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Master These Six Safe Loading Tips for Motorcycles


Do a quick search on YouTube for “motorcycle loading fails” and you’ll find literally hundreds upon hundreds of videos. People have done some dumb, dangerous stuff trying to load their bikes! And while it’s funny to watch the aftermath of some of these loading tactics gone wrong, the reality is, incorrectly loading a bike is extremely dangerous.

Luckily, loading a motorcycle into a pickup truck or trailer isn’t hard! In fact, with the right ramp and some forethought to safety, it’s a whole lot easier than YouTube makes it out to be. Here are six safety tips to master that’ll make your load simple and safe, and keep you out of a motorcycle loading fails compilation video.

Use an appropriately-rated ramp

Ramps come with weight ratings, dictating what they can support. The bulkier your bike, the sturdier the ramp you’ll need. Don’t try to load your beefy 1,000 lb. touring motorcycle using a lightweight ramp that only supports 750 lbs. max! Check weight ratings first.

Next, consider the style of ramp. Do you need a short or long lead-up? What’s the clearance on your bike and do you need an arched ramp vs. a straight one? Choose a ramp that not only accommodates your bike’s weight, but also its build.

Finally, look at ramp dimensions, including width. Trying to load with a ramp that’s too wide or too narrow for your bike or your transport vehicle is a recipe for disaster.

Always, always, always secure the ramp

Motorcycle loading ramps need to be secured to the loading surface—that means the tailgate or bed of your truck, or the lip of a trailer. Even if the ramp seems sturdy thanks to rubberized grips or broad weight distribution, always tie it down. All it takes is one slip of the throttle or shaky movement to shift the ramp off the loading surface, leaving you and your bike sprawled on the ground. Tie it down!

Use the ramp as it's intended

Different ramps allow for different loading styles. Always use the ramp in the way it’s intended. For example, a broad 38” W ramp might support easy drive-up loading. It offers you enough room to stretch out your legs and gently walk the bike up the ramp as you give it some gas. But this might not be the case for a 12” W ramp! Without room to stretch out your legs, riding up this type of ramp is a balancing act waiting to go wrong. Here, the safe solution is to get off the bike and load from the side.

Review the loading instructions for your ramp before using it, to learn what’s appropriate (and safe). Don’t deviate from these instructions of you could risk your safety—or cause damage to your bike or vehicle.

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Safe Loading Tips Infographic

Use two people whenever possible

Even for ramps that support single-person loading, it’s always best to have two people supervising a load. In some cases, more hands make less work—someone guides the bike up the ramp while the other person pushes it. In other scenarios, it’s just good to have someone to double-check your tie-downs or stand by in case there’s a problem.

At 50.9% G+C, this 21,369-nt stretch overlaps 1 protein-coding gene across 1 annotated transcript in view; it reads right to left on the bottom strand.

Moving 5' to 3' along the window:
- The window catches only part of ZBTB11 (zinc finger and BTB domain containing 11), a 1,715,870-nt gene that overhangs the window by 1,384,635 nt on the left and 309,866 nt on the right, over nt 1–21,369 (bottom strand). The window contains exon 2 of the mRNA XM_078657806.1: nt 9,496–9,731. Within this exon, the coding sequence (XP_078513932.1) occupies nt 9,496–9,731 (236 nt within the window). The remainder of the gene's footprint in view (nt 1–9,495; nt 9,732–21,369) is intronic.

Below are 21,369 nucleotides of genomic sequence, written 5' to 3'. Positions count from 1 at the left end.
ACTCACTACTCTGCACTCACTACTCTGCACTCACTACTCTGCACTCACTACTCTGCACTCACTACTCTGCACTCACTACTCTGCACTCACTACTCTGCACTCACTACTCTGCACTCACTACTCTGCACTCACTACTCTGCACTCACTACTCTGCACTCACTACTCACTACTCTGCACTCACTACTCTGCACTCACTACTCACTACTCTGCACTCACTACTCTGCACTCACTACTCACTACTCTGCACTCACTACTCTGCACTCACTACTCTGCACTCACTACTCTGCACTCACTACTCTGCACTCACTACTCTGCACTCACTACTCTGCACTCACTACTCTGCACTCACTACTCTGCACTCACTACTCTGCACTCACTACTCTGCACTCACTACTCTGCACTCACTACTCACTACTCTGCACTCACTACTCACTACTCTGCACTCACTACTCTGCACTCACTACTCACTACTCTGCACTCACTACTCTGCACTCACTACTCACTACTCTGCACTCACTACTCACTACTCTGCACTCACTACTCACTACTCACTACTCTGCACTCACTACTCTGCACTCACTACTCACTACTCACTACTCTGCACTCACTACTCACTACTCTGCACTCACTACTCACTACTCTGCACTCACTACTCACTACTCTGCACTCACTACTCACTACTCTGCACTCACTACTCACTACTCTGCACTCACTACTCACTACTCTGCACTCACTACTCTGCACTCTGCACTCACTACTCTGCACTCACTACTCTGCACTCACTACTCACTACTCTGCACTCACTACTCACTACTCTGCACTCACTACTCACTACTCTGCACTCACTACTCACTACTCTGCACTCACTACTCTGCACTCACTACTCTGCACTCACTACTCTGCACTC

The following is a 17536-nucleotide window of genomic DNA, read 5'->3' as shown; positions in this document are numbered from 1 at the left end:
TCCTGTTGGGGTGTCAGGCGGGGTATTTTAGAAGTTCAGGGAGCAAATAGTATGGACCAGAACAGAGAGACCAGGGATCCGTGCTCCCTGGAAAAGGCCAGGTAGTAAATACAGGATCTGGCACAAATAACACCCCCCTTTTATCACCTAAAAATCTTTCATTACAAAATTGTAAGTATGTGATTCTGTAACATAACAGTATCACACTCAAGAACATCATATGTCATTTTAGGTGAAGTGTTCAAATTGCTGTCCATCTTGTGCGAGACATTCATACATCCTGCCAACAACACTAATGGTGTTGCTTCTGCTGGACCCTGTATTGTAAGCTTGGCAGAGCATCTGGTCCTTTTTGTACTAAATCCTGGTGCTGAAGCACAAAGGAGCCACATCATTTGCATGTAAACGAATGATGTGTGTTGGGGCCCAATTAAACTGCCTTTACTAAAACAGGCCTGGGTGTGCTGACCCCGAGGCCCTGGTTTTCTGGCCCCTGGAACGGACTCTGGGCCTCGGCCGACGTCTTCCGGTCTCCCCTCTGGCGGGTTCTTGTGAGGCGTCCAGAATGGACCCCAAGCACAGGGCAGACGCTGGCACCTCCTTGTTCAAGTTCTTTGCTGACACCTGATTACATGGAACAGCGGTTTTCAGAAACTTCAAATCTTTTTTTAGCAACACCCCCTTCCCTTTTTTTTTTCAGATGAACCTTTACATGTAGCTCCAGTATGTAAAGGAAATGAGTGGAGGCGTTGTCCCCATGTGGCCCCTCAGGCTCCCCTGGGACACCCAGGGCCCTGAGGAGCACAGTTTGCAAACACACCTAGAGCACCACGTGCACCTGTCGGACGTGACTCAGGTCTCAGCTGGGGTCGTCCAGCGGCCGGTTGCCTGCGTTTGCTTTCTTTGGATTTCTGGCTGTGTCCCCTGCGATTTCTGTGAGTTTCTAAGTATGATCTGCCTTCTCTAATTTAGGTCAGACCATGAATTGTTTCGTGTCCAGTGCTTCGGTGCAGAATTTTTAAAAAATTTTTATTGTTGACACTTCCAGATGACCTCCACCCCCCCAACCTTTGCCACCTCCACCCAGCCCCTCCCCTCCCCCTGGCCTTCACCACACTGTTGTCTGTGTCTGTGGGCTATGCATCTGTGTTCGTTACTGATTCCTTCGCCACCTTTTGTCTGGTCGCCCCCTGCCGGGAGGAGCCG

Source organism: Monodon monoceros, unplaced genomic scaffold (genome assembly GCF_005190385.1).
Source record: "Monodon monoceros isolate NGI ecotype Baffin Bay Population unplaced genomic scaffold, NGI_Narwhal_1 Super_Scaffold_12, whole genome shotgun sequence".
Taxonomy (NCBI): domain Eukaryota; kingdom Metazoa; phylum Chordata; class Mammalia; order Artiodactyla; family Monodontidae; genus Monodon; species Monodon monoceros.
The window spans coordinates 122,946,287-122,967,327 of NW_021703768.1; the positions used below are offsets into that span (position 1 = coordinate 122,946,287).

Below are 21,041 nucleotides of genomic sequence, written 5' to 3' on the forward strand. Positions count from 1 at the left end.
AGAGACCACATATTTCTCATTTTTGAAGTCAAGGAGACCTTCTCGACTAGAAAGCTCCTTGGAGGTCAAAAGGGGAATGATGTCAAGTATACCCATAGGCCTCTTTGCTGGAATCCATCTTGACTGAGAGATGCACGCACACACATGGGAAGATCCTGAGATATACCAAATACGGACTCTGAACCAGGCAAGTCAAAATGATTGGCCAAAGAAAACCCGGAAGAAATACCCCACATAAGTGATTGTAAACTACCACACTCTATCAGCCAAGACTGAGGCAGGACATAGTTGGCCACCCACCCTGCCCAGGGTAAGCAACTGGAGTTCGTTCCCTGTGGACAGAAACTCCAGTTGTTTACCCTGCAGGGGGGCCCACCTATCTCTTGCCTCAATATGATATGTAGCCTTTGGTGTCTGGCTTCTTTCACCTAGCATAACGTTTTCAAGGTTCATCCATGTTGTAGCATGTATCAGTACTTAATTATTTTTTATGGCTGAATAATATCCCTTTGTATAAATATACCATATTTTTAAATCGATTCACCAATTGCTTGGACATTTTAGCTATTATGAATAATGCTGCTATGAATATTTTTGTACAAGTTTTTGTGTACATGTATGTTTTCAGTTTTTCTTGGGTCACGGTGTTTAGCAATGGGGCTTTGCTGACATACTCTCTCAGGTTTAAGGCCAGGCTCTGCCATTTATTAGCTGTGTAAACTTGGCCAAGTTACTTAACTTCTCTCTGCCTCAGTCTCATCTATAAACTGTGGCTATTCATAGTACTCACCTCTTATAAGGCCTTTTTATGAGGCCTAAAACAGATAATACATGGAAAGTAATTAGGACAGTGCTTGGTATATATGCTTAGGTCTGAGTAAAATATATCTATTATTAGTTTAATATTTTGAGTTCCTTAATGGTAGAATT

Used appropriately, most motorcycle loading ramps only need a single person to get the job done. Having another person standing by is just a convenience in case anything goes wrong.

Use chocks and tie-downs to secure your bike

Once your bike is in the bed of a pickup or back of a trailer, secure it. The simplest solution is to use cam buckles or weight-rated tie-down straps. Find anchor points on your bike and secure them to the truck or trailer to prevent any movement. Distribute the tie-downs to keep the bike’s center of gravity low and stable.

For transporting multiple bikes (motocross or dirk bikes, usually), chocks can be a good investment. Bed-mounted chocks offer a dock for tires to prevent unnecessary movement, and often come with tie-down points that further secure the bike(s). The less opportunity for movement, the less chance there is for your motorcycle to wriggle free or rock around during transport.

Check and double-check everything

It’s easy to miss little details. You can do something 1,000 times and still make a mistake on try 1,001. Make a mental checklist and abide by it when loading your motorcycle. Check that your ramp is secured to the loading surface. Test the tie-downs after you secure your bike. Check and double-check everything, even if you know it’s right. It may seem tedious, but it’s worth it for peace of mind.

Always remember that a motorcycle is a vehicle—which means it has the potential to cause great harm when used in an unsafe manner. Trying to gun it up a ramp into a pickup bed or use a makeshift ramp to load it into a trailer is a recipe for disaster. Get the right ramp, take the safest approach and always follow loading best practices. There are plenty of “loading fails” on YouTube—you don’t need to add your own to the mix.

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